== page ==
Open letter regarding harassment and reprisals against wife of human rights defender Đặng Đình Bách (Dang Dinh Bach)
H.E. Le Thanh Long
Minister of Justice, Viet Nam
H.E. General To Lam
Minister of Public Security, Viet Nam
April 10, 2023
Re: Harassment and reprisals against wife of human rights defender Đặng Đình Bách (Dang Dinh Bach).
We are writing in regards to the recent allegations of harassment against Trần Phương Thảo (Tran Phuong Thao), wife of imprisoned human rights defender Dang Dinh Bach. Thao has informed us that she is receiving threats from government agencies to confiscate her home, car, and other possessions if she refuses to pay the tax that Bach is alleged to have evaded, which amounts to VND 1,381,093,134 or $58,000.
Dang Dinh Bach, Director of the non-profit Law and Policy of Sustainable Development (LPSD), was arrested in June 2021 on politically-motivated charges of tax evasion. Despite receiving a disproportionate sentence of five years in prison, Bach’s persecution has not ended with his imprisonment. Since the beginning of 2023, Thao has reported numerous instances of administrative and judicial harassment that appear designed to punish her for her advocacy with the United Nations (UN), while forcing Bach to admit to his alleged crime. These instances are detailed below:
- On January 18, 2023, an officer who identified herself as Nguyễn Thị Thuỷ (Nguyen Thi Thuy), from the Department of Civil Judgment Enforcement of Hanoi, called Thao and told her to pay the owed tax debt. She said if the money was not paid, the department would confiscate property belonging to the family. Distressed by the call, Thao then began private preparations with her brother-in-law to sell the family’s car.
- However, on March 7, the same officer called Thao again and instructed her not to sell any property, as the department was planning to confiscate the family’s car and house to settle Bach’s unpaid debt.
- When Thao later visited Bach in prison on March 17, Bach also told her that an officer from the same government department had visited him in prison and informed him that his personal bank account had been seized.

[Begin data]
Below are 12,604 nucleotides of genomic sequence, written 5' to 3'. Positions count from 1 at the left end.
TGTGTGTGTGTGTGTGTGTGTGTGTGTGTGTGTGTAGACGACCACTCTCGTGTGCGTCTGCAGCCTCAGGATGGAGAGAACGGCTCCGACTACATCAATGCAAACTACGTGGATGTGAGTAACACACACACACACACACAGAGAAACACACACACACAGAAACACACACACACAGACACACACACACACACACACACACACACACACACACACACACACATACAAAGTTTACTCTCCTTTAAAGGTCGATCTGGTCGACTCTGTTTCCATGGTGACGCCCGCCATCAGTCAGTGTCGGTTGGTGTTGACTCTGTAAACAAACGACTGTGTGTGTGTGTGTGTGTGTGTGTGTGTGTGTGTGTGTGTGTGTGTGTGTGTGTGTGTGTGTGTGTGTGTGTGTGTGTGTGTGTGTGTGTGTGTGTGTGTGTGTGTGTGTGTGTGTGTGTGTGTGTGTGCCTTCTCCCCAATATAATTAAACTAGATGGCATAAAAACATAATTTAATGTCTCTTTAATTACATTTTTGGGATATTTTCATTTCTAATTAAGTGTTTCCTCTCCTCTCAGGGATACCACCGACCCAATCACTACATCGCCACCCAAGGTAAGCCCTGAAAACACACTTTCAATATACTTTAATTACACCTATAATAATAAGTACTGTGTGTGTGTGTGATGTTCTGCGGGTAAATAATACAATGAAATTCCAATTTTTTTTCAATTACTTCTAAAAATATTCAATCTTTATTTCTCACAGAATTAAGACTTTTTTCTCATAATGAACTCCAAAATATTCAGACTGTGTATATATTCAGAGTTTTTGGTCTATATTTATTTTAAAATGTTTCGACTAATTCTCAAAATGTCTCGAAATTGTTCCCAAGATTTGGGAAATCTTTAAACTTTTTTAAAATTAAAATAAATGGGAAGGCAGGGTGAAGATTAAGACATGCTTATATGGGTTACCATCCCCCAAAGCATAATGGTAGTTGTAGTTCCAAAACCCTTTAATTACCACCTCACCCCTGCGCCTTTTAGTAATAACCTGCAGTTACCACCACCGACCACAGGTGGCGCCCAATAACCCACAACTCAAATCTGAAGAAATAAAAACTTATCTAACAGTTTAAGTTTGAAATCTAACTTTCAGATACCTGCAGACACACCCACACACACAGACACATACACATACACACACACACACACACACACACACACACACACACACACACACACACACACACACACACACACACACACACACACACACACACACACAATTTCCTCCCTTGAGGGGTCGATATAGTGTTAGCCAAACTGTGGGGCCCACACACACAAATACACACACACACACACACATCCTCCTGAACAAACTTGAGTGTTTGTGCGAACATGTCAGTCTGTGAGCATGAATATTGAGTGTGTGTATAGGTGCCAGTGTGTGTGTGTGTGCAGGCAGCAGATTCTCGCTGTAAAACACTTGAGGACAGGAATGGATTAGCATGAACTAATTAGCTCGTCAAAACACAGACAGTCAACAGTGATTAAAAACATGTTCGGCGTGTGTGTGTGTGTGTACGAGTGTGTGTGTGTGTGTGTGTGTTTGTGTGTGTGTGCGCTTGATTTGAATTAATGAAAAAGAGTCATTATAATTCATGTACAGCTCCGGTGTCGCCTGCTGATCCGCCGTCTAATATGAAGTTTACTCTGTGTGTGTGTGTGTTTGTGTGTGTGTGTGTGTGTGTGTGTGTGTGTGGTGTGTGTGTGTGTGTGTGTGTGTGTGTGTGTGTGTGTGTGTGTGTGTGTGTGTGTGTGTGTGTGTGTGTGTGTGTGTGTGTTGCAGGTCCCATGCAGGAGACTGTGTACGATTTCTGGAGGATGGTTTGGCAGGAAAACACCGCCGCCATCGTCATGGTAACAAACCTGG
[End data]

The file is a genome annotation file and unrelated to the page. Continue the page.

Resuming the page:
In a separate but similar incident, on February 8, the Dong Da District Tax Department sent a letter to the LPSD Group Joint Stock Company, of which Thao is the director, stating that Bach had incorrectly declared his personal income tax for the year of 2020. The letter instructed the company to pay a fine of VND 25,000,000 (amounting to $1,054 USD) and summoned Thao to report to the tax office. Over the next two days, an officer who identified herself as Nguyen Thi Hang (Nguyễn Thị Hằng), from the district tax department, called Thao many times, threatening to refer the matter to the police if the fine was not paid. After receiving another letter and summons on March 10, Thao went to the tax office on March 13. Upon arriving at the office, she submitted a written response in person which explained that Bach was unable to pay the fine as he is in prison. She concluded the letter by recommending the department contact Bach directly if they want to pursue the matter.
Bach’s case has been garnering international support and was one of several cases featured in a recent article by the Washington Post editorial board. One year after his trial, an international coalition of environmental and human rights organizations launched the #StandWithBach campaign. Thao is a staunch advocate for her husband and has advocated with the UN to call for his release. Attempts to punish Thao for her advocacy amount to reprisals which are prohibited by UN Human Rights Council resolutions 12/2, 24/24, and 42/28. We call on the government of Vietnam to uphold its commitments to its international human rights obligations by immediately ceasing its harassment of Tran Phuong Thao and unconditionally releasing Dang Dinh Bach from prison.
Ben Swanton, Co-Director
Dang Dinh Bach (pictured above) is currently serving five years in prison on charges of tax evasion. He was the director of the non-profit Law & Policy of Sustainable Development. Preceding his arrest, Bach oversaw a campaign to reduce Vietnam’s reliance on coal for electricity generation, while attempting to hold the government accountable to labor and sustainability conditions in its trade agreement with the European Union.
During a family visit on March 17, Bach announced he would stage a partial hunger strike – refusing breakfast and lunch daily – from March 17 until June 24. After June 24, which marks the two-year anniversary of his arbitrary detention, Bach plans to stop eating entirely until he is released or dies in prison. Governments and the UN should take urgent action to secure Bach’s release from prison. For more information on Dang Dinh Bach’s case, see our profile on Bach.
© 2023 The 88 Project